And here we are….
Many intractable controversies in today’s culture wars relate to issues of sex and gender. Americans disagree, for instance, about whether marriage is limited to a man and a woman, who can use which bathrooms, and whether we should hope that mothers should take care of children—at least in their formative years. These controversies are emblematic of the inability to say what a man is, what a woman is, or even whether stable sexual identities are linked to our bodies.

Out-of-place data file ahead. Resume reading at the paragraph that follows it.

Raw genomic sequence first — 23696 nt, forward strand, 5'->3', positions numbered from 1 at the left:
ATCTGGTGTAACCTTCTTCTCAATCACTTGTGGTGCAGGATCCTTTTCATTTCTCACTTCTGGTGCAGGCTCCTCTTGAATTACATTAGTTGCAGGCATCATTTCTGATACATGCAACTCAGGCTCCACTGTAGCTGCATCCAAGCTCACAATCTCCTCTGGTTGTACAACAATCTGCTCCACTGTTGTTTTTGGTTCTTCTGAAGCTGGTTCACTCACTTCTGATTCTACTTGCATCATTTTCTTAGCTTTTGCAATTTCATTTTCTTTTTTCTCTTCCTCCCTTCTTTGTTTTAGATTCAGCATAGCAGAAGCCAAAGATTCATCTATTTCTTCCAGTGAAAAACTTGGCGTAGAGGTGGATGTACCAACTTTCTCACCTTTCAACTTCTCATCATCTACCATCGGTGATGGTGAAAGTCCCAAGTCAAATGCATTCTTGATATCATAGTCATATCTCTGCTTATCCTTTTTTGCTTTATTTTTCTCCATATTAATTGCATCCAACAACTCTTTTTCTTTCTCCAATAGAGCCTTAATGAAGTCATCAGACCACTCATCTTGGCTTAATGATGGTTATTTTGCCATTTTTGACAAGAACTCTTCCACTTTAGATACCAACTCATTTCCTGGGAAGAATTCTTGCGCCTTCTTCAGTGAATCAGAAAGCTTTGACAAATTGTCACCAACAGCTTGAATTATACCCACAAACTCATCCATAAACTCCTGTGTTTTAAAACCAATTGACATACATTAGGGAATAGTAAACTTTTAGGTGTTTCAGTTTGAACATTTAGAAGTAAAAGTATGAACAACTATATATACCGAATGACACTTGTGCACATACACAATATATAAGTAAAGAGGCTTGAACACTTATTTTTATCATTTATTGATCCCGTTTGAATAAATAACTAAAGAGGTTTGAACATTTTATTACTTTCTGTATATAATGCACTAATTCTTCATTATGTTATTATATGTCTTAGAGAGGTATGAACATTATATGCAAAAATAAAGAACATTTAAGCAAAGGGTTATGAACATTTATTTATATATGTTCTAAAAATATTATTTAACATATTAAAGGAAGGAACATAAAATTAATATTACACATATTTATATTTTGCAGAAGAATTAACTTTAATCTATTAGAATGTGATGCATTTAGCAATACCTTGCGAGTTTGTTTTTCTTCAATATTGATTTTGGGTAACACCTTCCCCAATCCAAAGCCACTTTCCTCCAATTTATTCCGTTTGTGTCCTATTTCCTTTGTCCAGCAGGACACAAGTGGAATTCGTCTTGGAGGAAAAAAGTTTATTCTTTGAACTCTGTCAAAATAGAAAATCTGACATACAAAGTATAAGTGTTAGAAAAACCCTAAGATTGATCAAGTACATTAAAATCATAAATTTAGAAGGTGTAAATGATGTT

This confusion has origins in the revolution that the French feminist Simone de Beauvoir initiated after the Second World War. Before the publication of Beauvoir’s The Second Sex in 1949, science and philosophy assumed that society’s prevailing opinions about men and women were grounded in sex so that gender corresponded to sex. Beauvoir demurred. She drew a distinction between gender (society’s prevailing opinions about what man and woman should be) and…
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